These books all have the same structure and they all develop, more or less, the same themes. Tracing the history of theatrical lighting methods used from Antiquity to the modern era of the 1980s by way of the candle, the oil lamp, gas and finally electricity. Next come chapters on lamps and optics intended to help determine which wattages and lenses to use, how to position lighting fixtures, and which systems and basic rules are relevant to achieving constant, even and hole-free lighting. The same goes for using colours to achieve specific atmospheres. 

But this would all be stated in a technical, mathematical way.  

Very few of these books talk about the quality of the light, the atmospheres created and the dramaturgy of the light. Most of these books give recipes for successful lighting, and the greater the reputation of the author, the better the reputation of the book.  

We might draw a parallel with cookbooks. 
The success of the book derives directly from the reputation of the chef who signs it. 

When it came to structuring the course, I asked myself: what should I relay and how should I relay it? Intuitively, I wanted to pass on what I had learned that could not be found in the books. 

How to design and use light so that it becomes a unique, relevant and important component of a show. While I was reflecting, a director reached out to me. 

He proposed that I form a group with his colleagues and give them a course on lighting techniques. They wanted to learn the basic rules of lighting, the different types of projectors, which gelatin colours to use and where to put the projectors—in short, how to communicate with lighting designers using technical language. I found this request peculiar: learning the technique to obtain an artistic result. I quickly decided that this was not the best way to go. It was at this point that the idea of creating a lighting design workshop for students in the Production section, those potential future lighting designers, came up. A specific three-day workshop which quickly summarized, at the beginning of the workshop, what was taught in the books.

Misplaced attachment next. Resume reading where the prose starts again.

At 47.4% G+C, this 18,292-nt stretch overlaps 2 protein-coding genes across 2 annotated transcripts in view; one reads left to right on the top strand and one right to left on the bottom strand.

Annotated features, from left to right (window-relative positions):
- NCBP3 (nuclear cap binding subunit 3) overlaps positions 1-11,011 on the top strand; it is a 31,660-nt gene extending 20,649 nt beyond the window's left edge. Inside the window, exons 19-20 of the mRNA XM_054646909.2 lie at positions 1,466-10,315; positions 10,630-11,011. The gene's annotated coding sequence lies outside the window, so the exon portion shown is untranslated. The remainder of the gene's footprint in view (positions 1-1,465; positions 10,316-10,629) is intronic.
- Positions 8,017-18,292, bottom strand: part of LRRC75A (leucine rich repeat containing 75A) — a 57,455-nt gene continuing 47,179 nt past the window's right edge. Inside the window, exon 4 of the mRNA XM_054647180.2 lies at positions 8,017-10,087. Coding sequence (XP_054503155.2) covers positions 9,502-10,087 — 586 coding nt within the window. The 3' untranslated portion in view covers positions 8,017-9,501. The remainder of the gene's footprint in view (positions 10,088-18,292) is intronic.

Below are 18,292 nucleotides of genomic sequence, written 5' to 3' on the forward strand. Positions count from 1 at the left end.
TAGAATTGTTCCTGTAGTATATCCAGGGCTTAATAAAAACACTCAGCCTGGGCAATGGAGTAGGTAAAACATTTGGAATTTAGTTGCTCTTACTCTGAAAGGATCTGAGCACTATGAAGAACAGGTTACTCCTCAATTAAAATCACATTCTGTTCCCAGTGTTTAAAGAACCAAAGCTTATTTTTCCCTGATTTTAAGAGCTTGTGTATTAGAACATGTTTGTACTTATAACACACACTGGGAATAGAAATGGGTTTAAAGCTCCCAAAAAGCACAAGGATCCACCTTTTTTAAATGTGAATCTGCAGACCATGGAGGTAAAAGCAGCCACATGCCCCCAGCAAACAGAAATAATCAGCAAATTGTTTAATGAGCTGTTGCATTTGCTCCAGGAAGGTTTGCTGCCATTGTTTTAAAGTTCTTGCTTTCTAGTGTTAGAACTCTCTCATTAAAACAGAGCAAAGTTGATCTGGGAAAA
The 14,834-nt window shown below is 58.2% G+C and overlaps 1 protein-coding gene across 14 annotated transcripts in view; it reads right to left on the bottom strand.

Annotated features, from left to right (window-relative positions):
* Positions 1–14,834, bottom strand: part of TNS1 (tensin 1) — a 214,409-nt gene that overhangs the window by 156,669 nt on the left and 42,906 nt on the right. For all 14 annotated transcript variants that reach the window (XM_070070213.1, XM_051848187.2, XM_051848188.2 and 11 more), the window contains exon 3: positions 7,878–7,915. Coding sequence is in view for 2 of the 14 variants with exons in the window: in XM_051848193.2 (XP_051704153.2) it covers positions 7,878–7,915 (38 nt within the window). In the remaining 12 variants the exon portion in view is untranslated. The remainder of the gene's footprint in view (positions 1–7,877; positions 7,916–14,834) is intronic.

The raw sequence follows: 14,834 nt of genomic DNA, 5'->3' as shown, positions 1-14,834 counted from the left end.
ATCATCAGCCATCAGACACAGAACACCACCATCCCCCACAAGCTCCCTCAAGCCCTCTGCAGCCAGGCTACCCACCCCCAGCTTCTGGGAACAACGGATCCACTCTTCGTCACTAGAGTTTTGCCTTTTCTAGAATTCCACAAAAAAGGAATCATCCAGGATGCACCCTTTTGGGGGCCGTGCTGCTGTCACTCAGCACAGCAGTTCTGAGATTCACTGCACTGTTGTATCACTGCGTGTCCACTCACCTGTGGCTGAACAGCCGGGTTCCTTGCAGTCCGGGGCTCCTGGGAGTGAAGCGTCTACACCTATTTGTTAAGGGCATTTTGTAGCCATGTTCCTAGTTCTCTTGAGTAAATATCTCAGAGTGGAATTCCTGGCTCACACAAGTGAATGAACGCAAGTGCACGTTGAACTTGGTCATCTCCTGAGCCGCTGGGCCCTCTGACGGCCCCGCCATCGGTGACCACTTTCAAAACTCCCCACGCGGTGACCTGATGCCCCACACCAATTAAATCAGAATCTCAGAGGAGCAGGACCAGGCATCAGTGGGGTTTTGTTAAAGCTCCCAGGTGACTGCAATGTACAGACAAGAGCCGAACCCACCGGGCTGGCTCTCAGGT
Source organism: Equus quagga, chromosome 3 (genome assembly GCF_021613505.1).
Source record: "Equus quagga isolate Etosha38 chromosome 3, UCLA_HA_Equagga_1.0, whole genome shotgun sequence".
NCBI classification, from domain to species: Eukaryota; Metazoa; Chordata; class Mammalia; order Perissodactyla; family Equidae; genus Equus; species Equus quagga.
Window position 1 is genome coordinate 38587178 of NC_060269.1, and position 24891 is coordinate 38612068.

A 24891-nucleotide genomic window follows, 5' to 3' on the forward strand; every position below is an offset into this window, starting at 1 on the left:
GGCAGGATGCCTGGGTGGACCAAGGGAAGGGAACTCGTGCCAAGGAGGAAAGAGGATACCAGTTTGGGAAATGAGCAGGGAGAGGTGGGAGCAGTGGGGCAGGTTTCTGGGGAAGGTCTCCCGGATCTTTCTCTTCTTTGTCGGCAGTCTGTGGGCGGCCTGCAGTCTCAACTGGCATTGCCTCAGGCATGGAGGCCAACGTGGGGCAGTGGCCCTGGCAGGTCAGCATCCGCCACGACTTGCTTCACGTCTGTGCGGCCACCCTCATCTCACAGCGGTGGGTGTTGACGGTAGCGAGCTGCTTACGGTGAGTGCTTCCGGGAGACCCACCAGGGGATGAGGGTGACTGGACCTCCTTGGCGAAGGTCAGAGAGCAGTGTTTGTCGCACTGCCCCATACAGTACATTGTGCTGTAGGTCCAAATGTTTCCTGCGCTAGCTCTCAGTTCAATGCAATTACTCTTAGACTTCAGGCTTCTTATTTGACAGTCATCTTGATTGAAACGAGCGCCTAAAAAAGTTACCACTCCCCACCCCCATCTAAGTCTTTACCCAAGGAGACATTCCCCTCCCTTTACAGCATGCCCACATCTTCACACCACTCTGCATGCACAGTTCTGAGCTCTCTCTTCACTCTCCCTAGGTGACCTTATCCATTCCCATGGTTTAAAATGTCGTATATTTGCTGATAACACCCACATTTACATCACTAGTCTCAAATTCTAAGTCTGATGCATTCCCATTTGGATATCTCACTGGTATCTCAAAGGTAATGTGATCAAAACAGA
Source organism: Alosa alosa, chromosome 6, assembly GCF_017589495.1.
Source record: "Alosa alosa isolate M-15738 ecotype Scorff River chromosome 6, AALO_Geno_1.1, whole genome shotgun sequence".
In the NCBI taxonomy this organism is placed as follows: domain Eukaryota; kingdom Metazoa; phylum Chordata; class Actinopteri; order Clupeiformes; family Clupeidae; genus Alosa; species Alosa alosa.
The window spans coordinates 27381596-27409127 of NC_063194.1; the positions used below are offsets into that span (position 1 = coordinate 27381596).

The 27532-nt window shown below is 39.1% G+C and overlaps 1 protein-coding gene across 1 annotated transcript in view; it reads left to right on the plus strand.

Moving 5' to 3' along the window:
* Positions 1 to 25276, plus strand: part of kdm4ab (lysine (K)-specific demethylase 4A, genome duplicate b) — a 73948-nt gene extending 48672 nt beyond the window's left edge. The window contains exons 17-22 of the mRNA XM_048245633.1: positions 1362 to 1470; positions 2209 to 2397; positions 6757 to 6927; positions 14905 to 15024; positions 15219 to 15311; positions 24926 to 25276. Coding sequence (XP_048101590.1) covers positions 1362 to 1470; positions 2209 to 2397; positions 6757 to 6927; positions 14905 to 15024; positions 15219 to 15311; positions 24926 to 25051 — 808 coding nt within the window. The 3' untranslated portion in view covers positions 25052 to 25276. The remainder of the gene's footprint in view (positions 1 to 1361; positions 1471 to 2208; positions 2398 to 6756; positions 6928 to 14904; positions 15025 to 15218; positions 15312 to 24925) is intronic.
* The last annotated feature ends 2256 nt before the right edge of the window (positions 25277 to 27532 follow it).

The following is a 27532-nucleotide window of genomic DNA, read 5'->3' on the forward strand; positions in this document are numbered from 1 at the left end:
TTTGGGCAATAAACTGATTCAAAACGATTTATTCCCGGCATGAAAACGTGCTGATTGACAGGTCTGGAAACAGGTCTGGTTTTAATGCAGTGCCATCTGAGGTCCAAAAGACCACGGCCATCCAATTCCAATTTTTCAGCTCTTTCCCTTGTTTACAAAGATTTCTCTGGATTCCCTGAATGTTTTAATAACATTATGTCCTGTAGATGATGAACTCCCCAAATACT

In order to structure my lessons, I asked myself again: what should I relay and how should I relay it? Intuitively, I wanted to pass on what was not written in the books, but to pass on the basics of light creation. This workshop was followed by another, week-long production workshop dedicated to giving the students a basis for expressing their artistic ideas and visions and to enabling them to interact with other creators and directors. A lighting designer guided the participants in this workshop and a director stimulated discussion and conveyed the artistic vision of the project to the actors. 

I started from the principle that “a picture is worth a thousand words” in order to create, with my collaborators, the beginnings of a discussion based on visual representations that illustrate a specific vision of space, a desired atmosphere and the state of mind of the characters. 

In summary, most of the course derived from the students’ artistic visions and how to bend the rules, through trial and error, to realize the full potential of light. 

I am very grateful that, over the decades, the various directorates have been able to find the budgets, the space and time in the schedule to enable all of these courses to exist.  

Many thanks to Pierre Phaneuf, Michel Gosselin, Louise Roussel and Catherine La Frenière. I am also very pleased that lighting training is currently being provided by a great team consisting of: 

Martin Labrecque and Alexia Burger, Laboratoire conceptuel d’éclairage,
Nicolas Descoteaux, Atelier d’éclairage—Photométrie et colorimétrie,
Saturnin Goyer, Initiation à la console d’éclairage ION-ETC,
hantal Labonté, Initiation aux techniques d’éclairage, 
Zacharie Filteau, Initiation à la console d’éclairage Grand Ma,
Anne-Catherine Simard-Deraspe, Standards graphiques and Électricité Logiciel Vectorworks.